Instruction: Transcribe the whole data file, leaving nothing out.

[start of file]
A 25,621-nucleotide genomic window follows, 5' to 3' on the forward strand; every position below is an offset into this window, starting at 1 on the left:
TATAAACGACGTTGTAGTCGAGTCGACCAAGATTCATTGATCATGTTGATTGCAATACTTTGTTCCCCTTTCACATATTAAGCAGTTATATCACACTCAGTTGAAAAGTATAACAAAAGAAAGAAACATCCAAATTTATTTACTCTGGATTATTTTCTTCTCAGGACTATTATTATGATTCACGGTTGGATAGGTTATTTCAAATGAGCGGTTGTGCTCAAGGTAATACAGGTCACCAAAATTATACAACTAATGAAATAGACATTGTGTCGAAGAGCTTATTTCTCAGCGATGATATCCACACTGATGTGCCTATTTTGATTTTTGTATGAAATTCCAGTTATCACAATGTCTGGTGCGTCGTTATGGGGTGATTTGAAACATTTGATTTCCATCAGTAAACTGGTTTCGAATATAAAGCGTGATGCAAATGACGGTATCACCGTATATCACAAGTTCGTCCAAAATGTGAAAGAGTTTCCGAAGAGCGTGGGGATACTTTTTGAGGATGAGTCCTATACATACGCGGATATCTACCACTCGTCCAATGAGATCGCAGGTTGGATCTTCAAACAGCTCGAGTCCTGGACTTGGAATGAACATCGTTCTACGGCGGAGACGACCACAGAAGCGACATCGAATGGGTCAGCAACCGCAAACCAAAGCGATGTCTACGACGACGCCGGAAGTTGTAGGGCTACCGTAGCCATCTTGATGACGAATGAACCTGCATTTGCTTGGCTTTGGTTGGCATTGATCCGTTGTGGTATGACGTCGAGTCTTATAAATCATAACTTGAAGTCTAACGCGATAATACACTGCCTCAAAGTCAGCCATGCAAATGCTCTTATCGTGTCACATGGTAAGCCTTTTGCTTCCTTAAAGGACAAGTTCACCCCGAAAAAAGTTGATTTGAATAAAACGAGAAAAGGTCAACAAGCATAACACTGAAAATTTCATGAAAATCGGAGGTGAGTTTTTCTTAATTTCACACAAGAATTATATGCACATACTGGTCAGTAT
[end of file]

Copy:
A 25,621-nucleotide genomic window follows, 5' to 3' on the forward strand; every position below is an offset into this window, starting at 1 on the left:
TATAAACGACGTTGTAGTCGAGTCGACCAAGATTCATTGATCATGTTGATTGCAATACTTTGTTCCCCTTTCACATATTAAGCAGTTATATCACACTCAGTTGAAAAGTATAACAAAAGAAAGAAACATCCAAATTTATTTACTCTGGATTATTTTCTTCTCAGGACTATTATTATGATTCACGGTTGGATAGGTTATTTCAAATGAGCGGTTGTGCTCAAGGTAATACAGGTCACCAAAATTATACAACTAATGAAATAGACATTGTGTCGAAGAGCTTATTTCTCAGCGATGATATCCACACTGATGTGCCTATTTTGATTTTTGTATGAAATTCCAGTTATCACAATGTCTGGTGCGTCGTTATGGGGTGATTTGAAACATTTGATTTCCATCAGTAAACTGGTTTCGAATATAAAGCGTGATGCAAATGACGGTATCACCGTATATCACAAGTTCGTCCAAAATGTGAAAGAGTTTCCGAAGAGCGTGGGGATACTTTTTGAGGATGAGTCCTATACATACGCGGATATCTACCACTCGTCCAATGAGATCGCAGGTTGGATCTTCAAACAGCTCGAGTCCTGGACTTGGAATGAACATCGTTCTACGGCGGAGACGACCACAGAAGCGACATCGAATGGGTCAGCAACCGCAAACCAAAGCGATGTCTACGACGACGCCGGAAGTTGTAGGGCTACCGTAGCCATCTTGATGACGAATGAACCTGCATTTGCTTGGCTTTGGTTGGCATTGATCCGTTGTGGTATGACGTCGAGTCTTATAAATCATAACTTGAAGTCTAACGCGATAATACACTGCCTCAAAGTCAGCCATGCAAATGCTCTTATCGTGTCACATGGTAAGCCTTTTGCTTCCTTAAAGGACAAGTTCACCCCGAAAAAAGTTGATTTGAATAAAACGAGAAAAGGTCAACAAGCATAACACTGAAAATTTCATGAAAATCGGAGGTGAGTTTTTCTTAATTTCACACAAGAATTATATGCACATACTGGTCAGTAT